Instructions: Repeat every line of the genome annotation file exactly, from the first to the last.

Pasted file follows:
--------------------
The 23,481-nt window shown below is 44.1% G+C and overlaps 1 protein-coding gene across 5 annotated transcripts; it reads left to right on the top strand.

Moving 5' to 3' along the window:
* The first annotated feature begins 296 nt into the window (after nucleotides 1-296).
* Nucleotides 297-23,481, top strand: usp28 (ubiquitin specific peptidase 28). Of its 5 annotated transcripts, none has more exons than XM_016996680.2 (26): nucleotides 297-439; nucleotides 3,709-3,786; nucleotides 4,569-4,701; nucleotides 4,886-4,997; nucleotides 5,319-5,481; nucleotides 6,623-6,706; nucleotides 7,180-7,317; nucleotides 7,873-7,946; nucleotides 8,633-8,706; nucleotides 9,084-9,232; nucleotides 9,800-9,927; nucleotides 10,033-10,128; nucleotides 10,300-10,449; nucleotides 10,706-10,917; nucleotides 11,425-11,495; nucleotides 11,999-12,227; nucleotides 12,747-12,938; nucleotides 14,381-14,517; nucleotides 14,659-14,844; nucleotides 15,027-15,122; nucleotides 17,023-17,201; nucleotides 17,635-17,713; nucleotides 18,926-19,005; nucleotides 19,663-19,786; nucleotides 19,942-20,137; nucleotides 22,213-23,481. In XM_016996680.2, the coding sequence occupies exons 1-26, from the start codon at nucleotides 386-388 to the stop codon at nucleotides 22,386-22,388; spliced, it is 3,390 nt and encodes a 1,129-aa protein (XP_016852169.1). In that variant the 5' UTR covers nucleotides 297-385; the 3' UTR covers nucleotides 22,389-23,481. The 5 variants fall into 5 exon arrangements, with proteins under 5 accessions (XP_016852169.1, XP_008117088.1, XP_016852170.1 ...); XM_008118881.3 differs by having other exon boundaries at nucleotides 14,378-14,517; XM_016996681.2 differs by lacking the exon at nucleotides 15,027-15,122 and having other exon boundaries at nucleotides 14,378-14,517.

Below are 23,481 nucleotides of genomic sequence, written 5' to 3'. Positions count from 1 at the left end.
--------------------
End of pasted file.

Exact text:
The 23,481-nt window shown below is 44.1% G+C and overlaps 1 protein-coding gene across 5 annotated transcripts; it reads left to right on the top strand.

Moving 5' to 3' along the window:
* The first annotated feature begins 296 nt into the window (after nucleotides 1-296).
* Nucleotides 297-23,481, top strand: usp28 (ubiquitin specific peptidase 28). Of its 5 annotated transcripts, none has more exons than XM_016996680.2 (26): nucleotides 297-439; nucleotides 3,709-3,786; nucleotides 4,569-4,701; nucleotides 4,886-4,997; nucleotides 5,319-5,481; nucleotides 6,623-6,706; nucleotides 7,180-7,317; nucleotides 7,873-7,946; nucleotides 8,633-8,706; nucleotides 9,084-9,232; nucleotides 9,800-9,927; nucleotides 10,033-10,128; nucleotides 10,300-10,449; nucleotides 10,706-10,917; nucleotides 11,425-11,495; nucleotides 11,999-12,227; nucleotides 12,747-12,938; nucleotides 14,381-14,517; nucleotides 14,659-14,844; nucleotides 15,027-15,122; nucleotides 17,023-17,201; nucleotides 17,635-17,713; nucleotides 18,926-19,005; nucleotides 19,663-19,786; nucleotides 19,942-20,137; nucleotides 22,213-23,481. In XM_016996680.2, the coding sequence occupies exons 1-26, from the start codon at nucleotides 386-388 to the stop codon at nucleotides 22,386-22,388; spliced, it is 3,390 nt and encodes a 1,129-aa protein (XP_016852169.1). In that variant the 5' UTR covers nucleotides 297-385; the 3' UTR covers nucleotides 22,389-23,481. The 5 variants fall into 5 exon arrangements, with proteins under 5 accessions (XP_016852169.1, XP_008117088.1, XP_016852170.1 ...); XM_008118881.3 differs by having other exon boundaries at nucleotides 14,378-14,517; XM_016996681.2 differs by lacking the exon at nucleotides 15,027-15,122 and having other exon boundaries at nucleotides 14,378-14,517.

Below are 23,481 nucleotides of genomic sequence, written 5' to 3'. Positions count from 1 at the left end.